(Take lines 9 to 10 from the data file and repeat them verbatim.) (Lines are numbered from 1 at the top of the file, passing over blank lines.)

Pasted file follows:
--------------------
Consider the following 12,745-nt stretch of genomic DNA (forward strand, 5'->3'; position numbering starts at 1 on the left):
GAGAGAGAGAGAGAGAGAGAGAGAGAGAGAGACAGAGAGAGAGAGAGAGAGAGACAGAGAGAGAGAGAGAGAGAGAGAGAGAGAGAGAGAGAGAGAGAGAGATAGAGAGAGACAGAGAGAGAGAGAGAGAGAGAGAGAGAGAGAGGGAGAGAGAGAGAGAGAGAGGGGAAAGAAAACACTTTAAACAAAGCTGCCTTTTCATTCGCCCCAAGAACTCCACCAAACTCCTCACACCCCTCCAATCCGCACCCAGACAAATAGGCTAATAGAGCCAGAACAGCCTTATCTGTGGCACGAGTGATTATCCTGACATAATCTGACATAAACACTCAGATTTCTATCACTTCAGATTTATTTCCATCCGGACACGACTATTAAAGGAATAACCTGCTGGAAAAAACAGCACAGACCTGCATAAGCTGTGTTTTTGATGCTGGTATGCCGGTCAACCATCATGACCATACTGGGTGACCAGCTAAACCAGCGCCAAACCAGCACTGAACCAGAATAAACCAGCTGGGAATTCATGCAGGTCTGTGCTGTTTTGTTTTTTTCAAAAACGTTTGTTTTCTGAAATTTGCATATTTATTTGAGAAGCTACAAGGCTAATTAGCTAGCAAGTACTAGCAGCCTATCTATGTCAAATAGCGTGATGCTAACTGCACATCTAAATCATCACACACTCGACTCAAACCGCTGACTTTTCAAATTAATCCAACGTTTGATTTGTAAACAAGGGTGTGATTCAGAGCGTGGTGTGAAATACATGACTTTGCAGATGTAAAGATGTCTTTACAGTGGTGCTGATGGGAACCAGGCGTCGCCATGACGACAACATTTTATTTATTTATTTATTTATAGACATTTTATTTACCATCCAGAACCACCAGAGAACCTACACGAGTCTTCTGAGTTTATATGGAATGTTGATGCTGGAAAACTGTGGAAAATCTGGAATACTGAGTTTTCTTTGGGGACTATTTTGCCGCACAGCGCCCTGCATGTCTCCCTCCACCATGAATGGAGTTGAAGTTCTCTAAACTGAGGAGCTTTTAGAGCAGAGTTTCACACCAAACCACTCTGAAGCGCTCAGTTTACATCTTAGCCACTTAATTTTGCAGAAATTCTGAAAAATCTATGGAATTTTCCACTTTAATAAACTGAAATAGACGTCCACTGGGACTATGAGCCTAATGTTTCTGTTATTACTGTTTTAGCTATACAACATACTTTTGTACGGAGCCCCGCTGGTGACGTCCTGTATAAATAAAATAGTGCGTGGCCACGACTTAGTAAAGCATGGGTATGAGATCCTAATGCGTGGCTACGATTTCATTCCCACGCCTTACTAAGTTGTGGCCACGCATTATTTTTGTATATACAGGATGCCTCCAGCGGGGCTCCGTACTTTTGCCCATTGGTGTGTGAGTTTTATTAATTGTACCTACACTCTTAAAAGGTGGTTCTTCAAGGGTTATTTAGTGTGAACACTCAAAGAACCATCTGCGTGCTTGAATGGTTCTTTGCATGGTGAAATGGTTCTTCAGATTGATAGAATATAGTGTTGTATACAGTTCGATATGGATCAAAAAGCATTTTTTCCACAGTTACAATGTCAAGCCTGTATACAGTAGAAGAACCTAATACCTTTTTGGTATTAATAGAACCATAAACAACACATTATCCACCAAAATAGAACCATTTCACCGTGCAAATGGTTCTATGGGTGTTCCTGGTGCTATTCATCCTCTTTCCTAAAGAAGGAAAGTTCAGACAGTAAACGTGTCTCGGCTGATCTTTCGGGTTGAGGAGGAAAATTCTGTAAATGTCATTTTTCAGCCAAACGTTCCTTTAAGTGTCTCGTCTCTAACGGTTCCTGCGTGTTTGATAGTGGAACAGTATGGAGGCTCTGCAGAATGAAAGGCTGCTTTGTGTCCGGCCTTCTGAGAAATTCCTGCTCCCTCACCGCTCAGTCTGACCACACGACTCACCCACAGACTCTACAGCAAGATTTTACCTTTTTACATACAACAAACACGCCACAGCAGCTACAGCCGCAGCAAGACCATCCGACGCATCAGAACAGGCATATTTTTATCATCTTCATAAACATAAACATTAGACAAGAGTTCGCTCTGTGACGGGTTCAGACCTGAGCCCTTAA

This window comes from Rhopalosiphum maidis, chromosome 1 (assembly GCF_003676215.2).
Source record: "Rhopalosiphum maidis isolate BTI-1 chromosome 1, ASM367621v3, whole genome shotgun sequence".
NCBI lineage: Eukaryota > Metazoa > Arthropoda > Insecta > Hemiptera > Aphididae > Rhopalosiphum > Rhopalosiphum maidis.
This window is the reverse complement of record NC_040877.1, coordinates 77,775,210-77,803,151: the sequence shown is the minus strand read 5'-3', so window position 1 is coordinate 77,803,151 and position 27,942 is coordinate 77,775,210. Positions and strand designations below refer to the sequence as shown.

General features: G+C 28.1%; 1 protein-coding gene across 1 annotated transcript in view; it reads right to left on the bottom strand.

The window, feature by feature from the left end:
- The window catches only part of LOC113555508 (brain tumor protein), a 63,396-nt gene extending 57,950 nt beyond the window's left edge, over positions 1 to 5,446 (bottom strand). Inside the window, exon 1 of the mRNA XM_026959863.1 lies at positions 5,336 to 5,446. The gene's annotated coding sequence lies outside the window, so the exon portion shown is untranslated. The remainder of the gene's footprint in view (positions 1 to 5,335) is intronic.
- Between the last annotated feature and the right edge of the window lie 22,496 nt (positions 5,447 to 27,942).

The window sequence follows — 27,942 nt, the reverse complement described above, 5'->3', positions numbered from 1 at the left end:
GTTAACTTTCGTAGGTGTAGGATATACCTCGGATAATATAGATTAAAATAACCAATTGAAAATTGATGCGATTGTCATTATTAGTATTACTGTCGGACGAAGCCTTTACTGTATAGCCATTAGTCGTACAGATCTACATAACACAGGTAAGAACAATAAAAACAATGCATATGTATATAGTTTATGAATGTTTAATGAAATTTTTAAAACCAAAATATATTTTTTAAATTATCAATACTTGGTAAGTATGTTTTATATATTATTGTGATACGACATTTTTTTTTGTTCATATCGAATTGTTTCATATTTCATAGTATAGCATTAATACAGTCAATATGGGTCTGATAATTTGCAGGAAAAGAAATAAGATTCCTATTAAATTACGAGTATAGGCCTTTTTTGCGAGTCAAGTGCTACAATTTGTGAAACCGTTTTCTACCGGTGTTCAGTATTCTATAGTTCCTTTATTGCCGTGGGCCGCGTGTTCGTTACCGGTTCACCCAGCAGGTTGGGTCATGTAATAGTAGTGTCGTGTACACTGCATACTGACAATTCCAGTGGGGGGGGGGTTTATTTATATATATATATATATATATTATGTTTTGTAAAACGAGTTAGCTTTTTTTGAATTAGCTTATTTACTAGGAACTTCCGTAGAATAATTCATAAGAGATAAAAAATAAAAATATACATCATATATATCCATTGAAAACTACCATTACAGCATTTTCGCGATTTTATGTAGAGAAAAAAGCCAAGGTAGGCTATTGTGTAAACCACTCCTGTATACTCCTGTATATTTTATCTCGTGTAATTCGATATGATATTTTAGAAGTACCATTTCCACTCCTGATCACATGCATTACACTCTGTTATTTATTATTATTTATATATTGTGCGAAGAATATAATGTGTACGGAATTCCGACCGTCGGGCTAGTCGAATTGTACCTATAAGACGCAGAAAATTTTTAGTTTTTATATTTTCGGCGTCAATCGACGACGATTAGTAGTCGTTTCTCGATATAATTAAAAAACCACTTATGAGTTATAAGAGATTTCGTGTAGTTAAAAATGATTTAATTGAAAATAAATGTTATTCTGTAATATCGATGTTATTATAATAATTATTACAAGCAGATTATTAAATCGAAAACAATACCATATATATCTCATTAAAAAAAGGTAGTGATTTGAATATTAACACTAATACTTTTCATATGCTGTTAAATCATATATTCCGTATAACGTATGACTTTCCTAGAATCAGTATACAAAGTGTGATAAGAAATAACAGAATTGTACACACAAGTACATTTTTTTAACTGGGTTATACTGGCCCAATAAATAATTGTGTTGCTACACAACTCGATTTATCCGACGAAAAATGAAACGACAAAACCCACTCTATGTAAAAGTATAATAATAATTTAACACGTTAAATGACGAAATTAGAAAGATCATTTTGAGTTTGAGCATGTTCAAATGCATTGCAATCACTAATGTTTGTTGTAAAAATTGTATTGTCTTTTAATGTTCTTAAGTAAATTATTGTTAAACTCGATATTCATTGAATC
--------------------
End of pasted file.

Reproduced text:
- The window catches only part of LOC113555508 (brain tumor protein), a 63,396-nt gene extending 57,950 nt beyond the window's left edge, over positions 1 to 5,446 (bottom strand). Inside the window, exon 1 of the mRNA XM_026959863.1 lies at positions 5,336 to 5,446. The gene's annotated coding sequence lies outside the window, so the exon portion shown is untranslated. The remainder of the gene's footprint in view (positions 1 to 5,335) is intronic.
- Between the last annotated feature and the right edge of the window lie 22,496 nt (positions 5,447 to 27,942).